The RMBS fraud lawsuit is accusing Barclays of letting the loans be packaged into the securitizations despite knowing they were faulty, and even, on occasion, adding in faulty loans that had already been removed from other deals. According to the government, the securitizations failed badly, over half of the mortgages underlying them defaulted, and investors, including banks that were investors, lost billions of dollars.

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Robert Pena, the president and founder of Mortgage Securities Inc., has pleaded guilty to bilking Government National Mortgage Association (Ginnie Mae) of about $2.5M. The now defunct mortgage company was contracted by the government-run corporation, which guarantees mortgage-backed bonds that have been guaranteed by a US government agency, to pool and service eligible residential mortgages. This included collecting principal and interest payments and depositing the money into accounts that Ginnie Mae-held in trust. The company was then supposed to sell the Ginnie Mae-backed mortgage bonds to investors.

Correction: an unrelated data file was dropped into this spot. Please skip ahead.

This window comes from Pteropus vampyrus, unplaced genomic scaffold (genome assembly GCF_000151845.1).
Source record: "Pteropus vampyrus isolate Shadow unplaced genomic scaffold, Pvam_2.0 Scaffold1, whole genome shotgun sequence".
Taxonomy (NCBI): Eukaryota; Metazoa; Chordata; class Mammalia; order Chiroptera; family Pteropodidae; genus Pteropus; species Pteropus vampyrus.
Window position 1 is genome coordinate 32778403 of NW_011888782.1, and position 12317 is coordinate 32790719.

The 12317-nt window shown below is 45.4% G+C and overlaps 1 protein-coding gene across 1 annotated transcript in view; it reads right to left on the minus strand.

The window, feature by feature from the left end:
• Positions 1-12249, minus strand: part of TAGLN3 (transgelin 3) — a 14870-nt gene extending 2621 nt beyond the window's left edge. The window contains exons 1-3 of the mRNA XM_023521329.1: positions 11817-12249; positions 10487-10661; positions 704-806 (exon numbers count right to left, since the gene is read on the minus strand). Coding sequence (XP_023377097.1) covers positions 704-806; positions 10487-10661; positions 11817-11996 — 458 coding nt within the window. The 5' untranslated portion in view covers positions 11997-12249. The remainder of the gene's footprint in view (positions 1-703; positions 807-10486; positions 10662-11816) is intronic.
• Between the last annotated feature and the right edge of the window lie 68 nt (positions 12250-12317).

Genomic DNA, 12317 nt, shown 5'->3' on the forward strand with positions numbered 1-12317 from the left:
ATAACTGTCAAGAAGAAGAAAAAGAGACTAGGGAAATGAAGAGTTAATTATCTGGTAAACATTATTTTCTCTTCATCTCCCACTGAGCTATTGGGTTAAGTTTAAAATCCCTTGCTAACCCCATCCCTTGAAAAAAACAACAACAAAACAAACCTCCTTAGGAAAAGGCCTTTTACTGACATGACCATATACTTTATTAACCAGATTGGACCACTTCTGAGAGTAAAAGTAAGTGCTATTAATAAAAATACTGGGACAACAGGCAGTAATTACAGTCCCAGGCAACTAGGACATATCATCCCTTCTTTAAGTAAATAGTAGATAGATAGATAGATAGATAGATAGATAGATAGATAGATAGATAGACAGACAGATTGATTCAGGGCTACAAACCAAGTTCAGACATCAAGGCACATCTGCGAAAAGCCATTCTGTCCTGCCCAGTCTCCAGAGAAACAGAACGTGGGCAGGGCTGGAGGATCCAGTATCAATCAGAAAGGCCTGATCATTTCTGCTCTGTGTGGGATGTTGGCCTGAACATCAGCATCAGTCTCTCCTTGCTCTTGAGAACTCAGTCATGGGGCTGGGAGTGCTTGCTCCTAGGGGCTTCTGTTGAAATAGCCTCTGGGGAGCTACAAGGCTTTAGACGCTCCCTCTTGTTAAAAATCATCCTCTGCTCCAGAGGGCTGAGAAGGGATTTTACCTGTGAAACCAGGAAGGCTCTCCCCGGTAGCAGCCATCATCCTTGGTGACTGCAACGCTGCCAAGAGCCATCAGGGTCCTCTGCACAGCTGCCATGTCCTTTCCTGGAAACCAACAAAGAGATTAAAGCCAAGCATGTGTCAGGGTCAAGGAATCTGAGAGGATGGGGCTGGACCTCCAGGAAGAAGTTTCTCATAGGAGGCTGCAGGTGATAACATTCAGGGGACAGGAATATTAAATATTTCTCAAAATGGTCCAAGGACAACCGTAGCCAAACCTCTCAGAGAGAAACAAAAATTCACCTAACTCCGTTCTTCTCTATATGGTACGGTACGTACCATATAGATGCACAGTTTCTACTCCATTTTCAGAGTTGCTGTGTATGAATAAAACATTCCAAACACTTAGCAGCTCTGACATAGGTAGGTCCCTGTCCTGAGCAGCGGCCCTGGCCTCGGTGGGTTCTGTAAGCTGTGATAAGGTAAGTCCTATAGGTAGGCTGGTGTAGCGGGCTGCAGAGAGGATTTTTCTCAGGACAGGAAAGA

However, court documents state that starting in 2011, Pena allegedly diverted funds that borrowers sent his mortgage company, including big-dollar loan payoff checks, into secret, private accounts. He is accused of spending the money on his own business expenses and personal bills. He also purportedly took the escrow funds of borrowers, as well as mortgage-insurance premiums.

Pena is accused of hiding the mortgage fraud by sending Ginnie Mae false reports. The latter was forced to pay investors the about $2.5M that Pena allegedly misappropriated because it had guaranteed their investments.